Heat is probably the number one danger to the Bulldog and all of the other flat-faced
breeds. A dog’s primary cooling mechanism is the ability to pant and dissipate body heat.
Short nosed dogs have a reduced ability to cool by panting, coupled with the fact that many
of them have a reduced breathing capacity caused by any one or all of the following:
- pinched nostrils, elongated soft palette, small trachea or extraneous tissue in the throat.
Additionally the Bulldog is a very heavy boned, dense bodied dog. When this mass becomes
overheated it is very difficult to reduce that temperature. Dogs, in general, are far more
susceptible to heat stroke than people. In view of these facts the best way to treat
overheating is to never let it happen! Prevention is by far a safer and more effective way
to combat enemy #1, heat.
Heat stroke is not just the enemy of short nosed breeds. Every summer dogs of all
breeds are overcome in cars, herding dogs collapse, dogs playing in the sun can get heat
stroke and hunting or field dogs suffer from too much heat, humidity and/or excitement.
Heat Plus Excitement
Heat combined with excitement or stress is the biggest danger to our dogs. When our
dogs become excited they begin to pant. When they become warm they begin to pant.
Since the Bulldog cooling system is inefficient you can quickly exceed its’ capacity and then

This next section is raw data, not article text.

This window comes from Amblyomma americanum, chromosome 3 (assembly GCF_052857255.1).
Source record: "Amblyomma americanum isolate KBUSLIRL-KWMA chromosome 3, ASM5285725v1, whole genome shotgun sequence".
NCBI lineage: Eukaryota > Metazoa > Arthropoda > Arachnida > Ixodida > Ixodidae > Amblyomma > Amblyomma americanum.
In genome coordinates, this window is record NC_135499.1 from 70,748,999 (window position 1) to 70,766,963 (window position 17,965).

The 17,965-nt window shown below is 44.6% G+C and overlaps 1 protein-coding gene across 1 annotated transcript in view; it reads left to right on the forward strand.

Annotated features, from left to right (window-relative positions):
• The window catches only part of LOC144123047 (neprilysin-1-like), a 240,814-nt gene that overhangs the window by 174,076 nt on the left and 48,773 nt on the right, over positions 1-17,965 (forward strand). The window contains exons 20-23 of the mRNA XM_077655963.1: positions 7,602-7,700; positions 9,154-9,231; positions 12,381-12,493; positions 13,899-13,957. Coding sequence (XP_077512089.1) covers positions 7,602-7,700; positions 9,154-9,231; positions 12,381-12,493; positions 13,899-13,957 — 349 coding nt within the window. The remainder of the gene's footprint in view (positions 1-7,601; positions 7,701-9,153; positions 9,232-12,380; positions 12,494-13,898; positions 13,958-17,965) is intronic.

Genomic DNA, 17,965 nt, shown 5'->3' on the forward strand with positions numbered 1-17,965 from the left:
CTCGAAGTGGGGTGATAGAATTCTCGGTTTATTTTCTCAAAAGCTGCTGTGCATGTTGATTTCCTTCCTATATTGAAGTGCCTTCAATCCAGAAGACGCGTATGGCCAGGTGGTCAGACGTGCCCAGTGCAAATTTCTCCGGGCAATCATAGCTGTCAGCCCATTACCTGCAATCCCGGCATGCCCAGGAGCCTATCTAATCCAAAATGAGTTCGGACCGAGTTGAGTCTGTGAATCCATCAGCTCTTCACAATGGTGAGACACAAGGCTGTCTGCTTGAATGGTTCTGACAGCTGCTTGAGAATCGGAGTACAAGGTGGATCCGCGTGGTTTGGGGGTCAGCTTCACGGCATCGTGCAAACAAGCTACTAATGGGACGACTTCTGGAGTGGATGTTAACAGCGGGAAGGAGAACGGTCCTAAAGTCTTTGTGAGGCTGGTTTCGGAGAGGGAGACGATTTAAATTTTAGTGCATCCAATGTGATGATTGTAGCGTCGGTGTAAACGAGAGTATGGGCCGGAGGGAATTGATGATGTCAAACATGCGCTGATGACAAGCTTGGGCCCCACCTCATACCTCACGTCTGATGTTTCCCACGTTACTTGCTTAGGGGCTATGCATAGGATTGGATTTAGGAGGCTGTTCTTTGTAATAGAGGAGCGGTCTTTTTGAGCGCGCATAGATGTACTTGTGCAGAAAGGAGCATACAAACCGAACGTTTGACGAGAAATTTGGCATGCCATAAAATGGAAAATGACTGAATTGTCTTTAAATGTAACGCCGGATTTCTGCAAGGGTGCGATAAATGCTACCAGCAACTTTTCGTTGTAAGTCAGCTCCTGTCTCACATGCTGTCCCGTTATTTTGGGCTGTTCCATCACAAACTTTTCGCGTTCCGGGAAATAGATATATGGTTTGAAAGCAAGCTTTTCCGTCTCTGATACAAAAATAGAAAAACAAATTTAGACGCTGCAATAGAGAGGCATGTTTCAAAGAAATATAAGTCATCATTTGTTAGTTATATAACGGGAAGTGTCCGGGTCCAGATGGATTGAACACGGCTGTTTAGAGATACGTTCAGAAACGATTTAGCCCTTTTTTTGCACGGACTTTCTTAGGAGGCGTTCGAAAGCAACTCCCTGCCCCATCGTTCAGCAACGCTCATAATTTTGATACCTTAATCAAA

the dog is in trouble.
How hot does it have to be for the dog to be in danger? The temperature can be down in
the 70’s and our dogs can be in danger. Temperature, humidity and the dog’s total
breathing capacity are all factored in the dangerous heat equation. The amount of air
circulation, whether the dog is in the shade or the sun, how stressed he is all make a
difference in the effect of heat plus excitement.
How will I know when my Bulldog is danger?
Some danger signs are:
• Unusually sluggish or unresponsive
• Pale or dark red gums, may be very dry
• In the final stages the dog will suffer convulsions and unconsciousness
• If you observe any of these symptoms it is imperative that you take action
• Get your dog into the shade and apply cold water or hose gently with a continuous
stream of cool water.
• Submerge in a tub of cool water if possible. If possible apply ice packs or cold towels.
• Erratic breathing
• Glazed eyes
If your dog is conscious allow him to drink small amounts of water or lick ice cubes. Do not
force him to drink. Get veterinary attention immediately. You may save his life!
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